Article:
Kaitlynn and her sister Ellen were two arresting faces in the exhibit. They are part of a large rural family in Ontario. Two of six children in the family, their parents find it a challenge to put food on the table.
Cody celebrates his third birthday with a piece of birthday cake, in this photo by Noel Chenier. Cody lives in low income housing in Fredericton, NB. While his mother, Lise, made sure he had cake to celebrate his birthday, many days are not as happy, as she cares for Cody and his two siblings.
Child poverty among Canada's native populace
Poverty among Canada's native population is a problem and photographers including Phil Hossack and Lucas Oleniuk captured children both on reserves and off reserve in cities like Edmonton and Winnipeg, where their parents struggle to make ends meet. Phil's image of 13-month-old Jamie looking plaintively at the camera, while his mother and brother make lunch, tells a pithy story of a child living with not quite enough.
Lucas Oleniuk's picture of Jesse and Jacob making their own breakfast perfectly captures the state of many impoverished children on Canada's reserves. Their mother Bonnie is single, and the family lives in a trailer on the Little Red River Cree Nation Reserve in Northern Alberta.
Many of these images stand as companion pieces with other images of first nations peoples in the PhotoSensitive canon, including projects like Summer of Hope. We hope we captured both the plight of and hope for the future among Candaa' native population.
Other images in the exhibit captured children from Saskatoon, Saskatchewan, Prince Edward Island, the streets of Vancouver, the housing projects of Toronto, among many other places across the country.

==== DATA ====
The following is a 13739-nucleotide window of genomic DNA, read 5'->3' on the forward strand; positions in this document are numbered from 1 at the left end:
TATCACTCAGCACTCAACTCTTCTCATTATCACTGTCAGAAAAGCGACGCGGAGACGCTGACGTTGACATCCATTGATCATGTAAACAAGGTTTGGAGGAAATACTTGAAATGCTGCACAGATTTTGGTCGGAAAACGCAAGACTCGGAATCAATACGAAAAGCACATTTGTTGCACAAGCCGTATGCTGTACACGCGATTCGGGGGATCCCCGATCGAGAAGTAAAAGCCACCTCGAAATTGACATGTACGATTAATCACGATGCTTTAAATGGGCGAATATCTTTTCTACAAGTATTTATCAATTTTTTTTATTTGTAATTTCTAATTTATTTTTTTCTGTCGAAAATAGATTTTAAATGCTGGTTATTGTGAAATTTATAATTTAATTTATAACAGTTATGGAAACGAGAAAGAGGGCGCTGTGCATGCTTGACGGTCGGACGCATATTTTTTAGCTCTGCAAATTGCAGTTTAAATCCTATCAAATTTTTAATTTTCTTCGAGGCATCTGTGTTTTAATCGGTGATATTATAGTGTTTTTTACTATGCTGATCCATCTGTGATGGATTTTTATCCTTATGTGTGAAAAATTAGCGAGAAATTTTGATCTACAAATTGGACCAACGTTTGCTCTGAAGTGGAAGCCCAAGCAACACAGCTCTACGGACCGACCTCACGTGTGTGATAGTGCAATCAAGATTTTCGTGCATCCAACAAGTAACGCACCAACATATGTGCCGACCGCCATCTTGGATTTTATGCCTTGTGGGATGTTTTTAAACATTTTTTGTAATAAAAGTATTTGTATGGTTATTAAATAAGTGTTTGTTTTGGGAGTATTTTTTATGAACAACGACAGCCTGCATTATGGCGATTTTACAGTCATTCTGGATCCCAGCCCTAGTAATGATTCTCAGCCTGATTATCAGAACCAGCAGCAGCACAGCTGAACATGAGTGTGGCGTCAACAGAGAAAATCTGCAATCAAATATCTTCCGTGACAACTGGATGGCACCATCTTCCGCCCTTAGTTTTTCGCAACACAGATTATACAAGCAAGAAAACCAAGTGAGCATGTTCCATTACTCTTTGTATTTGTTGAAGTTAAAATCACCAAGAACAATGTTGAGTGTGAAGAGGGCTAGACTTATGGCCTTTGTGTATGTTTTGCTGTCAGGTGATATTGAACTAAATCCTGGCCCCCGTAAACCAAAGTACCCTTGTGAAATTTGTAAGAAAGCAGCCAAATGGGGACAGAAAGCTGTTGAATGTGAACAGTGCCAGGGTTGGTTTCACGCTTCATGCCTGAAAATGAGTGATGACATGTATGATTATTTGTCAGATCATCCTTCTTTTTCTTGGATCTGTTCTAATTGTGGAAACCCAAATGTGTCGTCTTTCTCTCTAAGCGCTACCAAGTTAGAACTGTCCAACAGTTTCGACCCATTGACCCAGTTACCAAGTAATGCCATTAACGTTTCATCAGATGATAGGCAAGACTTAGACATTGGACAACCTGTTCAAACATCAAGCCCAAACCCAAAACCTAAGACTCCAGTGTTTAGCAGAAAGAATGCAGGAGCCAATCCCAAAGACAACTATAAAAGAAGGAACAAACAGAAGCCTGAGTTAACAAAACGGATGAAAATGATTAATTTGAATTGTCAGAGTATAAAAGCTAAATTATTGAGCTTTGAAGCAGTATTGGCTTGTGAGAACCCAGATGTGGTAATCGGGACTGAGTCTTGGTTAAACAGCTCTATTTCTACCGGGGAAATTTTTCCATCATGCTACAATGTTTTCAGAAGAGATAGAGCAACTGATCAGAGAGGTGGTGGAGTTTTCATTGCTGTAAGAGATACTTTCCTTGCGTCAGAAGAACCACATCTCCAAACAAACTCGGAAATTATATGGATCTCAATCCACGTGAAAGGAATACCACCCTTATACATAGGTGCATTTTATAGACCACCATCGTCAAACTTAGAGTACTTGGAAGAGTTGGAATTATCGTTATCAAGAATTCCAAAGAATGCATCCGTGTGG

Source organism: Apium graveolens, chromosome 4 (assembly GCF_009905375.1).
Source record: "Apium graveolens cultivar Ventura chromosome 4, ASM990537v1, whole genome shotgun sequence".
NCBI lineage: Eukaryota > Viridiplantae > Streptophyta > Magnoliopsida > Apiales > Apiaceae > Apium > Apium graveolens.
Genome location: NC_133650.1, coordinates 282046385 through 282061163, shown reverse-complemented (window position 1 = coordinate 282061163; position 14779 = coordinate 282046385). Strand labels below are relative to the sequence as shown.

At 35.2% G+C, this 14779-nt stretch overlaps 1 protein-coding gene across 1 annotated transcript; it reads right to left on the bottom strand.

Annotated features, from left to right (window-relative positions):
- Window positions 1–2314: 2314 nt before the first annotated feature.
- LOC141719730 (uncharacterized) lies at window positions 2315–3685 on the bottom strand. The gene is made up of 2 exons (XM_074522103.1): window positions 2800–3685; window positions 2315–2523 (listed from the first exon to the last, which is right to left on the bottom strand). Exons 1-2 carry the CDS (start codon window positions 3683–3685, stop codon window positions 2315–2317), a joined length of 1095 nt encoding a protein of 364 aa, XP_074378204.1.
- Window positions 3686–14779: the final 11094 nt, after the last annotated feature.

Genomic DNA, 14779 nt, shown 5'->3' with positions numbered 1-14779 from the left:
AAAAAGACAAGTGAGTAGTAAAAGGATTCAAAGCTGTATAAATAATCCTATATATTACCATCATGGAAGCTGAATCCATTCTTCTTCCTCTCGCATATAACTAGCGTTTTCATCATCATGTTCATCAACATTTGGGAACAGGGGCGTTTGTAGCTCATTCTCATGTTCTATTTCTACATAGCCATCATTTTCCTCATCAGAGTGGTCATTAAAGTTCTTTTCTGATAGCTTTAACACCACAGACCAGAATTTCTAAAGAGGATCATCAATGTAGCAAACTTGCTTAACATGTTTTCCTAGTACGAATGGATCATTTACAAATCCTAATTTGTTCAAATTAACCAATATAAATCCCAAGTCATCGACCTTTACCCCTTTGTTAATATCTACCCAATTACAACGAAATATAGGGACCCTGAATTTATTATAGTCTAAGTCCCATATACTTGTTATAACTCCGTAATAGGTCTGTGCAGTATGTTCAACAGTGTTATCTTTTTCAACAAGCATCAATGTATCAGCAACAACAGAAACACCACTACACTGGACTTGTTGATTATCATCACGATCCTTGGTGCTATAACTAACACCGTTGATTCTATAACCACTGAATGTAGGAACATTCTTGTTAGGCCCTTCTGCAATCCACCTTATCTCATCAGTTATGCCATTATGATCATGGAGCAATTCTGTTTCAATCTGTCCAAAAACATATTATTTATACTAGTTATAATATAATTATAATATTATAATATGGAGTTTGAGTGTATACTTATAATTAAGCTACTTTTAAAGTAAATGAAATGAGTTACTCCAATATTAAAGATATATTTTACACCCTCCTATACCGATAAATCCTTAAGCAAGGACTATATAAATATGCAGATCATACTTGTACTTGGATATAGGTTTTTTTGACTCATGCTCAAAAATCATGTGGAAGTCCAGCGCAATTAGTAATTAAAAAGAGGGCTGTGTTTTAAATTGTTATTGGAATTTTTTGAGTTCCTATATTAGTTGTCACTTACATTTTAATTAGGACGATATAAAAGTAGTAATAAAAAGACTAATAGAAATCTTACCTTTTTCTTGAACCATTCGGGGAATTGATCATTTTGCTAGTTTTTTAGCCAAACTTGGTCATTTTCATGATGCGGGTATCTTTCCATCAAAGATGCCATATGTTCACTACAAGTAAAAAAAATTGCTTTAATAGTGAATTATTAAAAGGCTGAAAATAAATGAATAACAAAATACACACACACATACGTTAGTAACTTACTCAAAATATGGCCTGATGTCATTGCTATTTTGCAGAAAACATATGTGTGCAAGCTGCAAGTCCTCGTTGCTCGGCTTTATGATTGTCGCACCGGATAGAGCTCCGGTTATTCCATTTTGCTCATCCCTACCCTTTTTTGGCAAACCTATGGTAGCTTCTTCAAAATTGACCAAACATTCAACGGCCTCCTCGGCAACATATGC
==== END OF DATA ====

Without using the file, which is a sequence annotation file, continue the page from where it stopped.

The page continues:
Beyond the Photo Exhibit
Campaign 2000, which partnered with PhotoSensitive for the project, is still working hard to eliminate child poverty. The job is far from over. The 1989 promise to eliminate child poverty by 2000 rings hollow: In 2010, one in ten children in Canada lives in poverty. One in every four children in First Nations communities is growing up poor.
Peter Robertson says June usually shrugged off the moniker as 'Canada's conscience' but she certainly never let the PhotoSensitive team waltz into complacency. She died in April 2007, but her spirit—and her intention to make things happen - continues to shine, sometimes through the lens of a PhotoSensitive photographer. And he can still hear her scolding them all, shortly after the Child Poverty exhibition was over.
"We were all patting ourselves on the back and June interrupted us and said, 'I've had enough of this - what are you guys doing next, what's the next project!?' She kept us honest - offering us a kick in the behind every so often. And so, we kept going forward. Instead of letting us brag, 'Look at what we've done,' June reminded us that there was always something very important waiting in the wings that needed our attention," said Peter